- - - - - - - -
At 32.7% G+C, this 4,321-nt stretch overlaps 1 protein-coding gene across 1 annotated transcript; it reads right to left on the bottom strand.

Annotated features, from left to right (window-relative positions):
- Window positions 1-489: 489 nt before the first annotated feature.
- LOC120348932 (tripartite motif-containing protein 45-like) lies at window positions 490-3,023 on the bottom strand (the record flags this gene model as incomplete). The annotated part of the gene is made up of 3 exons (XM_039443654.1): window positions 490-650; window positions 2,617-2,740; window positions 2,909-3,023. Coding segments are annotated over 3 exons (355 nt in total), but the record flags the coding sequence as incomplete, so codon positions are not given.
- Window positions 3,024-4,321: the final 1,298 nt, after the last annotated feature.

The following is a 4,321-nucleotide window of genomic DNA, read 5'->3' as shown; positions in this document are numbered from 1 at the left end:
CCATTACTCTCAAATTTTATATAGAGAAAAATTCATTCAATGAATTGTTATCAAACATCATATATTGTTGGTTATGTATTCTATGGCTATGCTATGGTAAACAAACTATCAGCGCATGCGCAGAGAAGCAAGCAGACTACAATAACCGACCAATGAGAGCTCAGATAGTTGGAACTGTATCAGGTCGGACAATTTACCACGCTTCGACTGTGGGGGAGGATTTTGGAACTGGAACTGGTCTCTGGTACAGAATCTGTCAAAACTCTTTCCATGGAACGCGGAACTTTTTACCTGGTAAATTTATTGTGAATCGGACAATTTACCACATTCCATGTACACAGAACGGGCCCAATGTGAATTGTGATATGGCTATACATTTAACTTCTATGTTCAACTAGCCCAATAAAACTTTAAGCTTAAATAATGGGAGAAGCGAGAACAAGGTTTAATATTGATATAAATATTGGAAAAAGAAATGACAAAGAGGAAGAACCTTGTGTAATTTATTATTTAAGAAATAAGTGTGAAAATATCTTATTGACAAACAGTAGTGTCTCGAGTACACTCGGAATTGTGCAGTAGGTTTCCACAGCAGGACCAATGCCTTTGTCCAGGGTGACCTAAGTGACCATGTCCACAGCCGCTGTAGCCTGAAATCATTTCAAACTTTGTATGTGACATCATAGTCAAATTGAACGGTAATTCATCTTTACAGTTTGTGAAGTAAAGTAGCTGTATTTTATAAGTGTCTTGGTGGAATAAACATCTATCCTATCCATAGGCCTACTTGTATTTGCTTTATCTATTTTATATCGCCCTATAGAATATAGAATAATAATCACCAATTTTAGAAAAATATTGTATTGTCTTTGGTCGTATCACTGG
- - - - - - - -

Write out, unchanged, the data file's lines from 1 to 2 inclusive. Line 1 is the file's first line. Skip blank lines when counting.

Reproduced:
At 32.7% G+C, this 4,321-nt stretch overlaps 1 protein-coding gene across 1 annotated transcript; it reads right to left on the bottom strand.

Annotated features, from left to right (window-relative positions):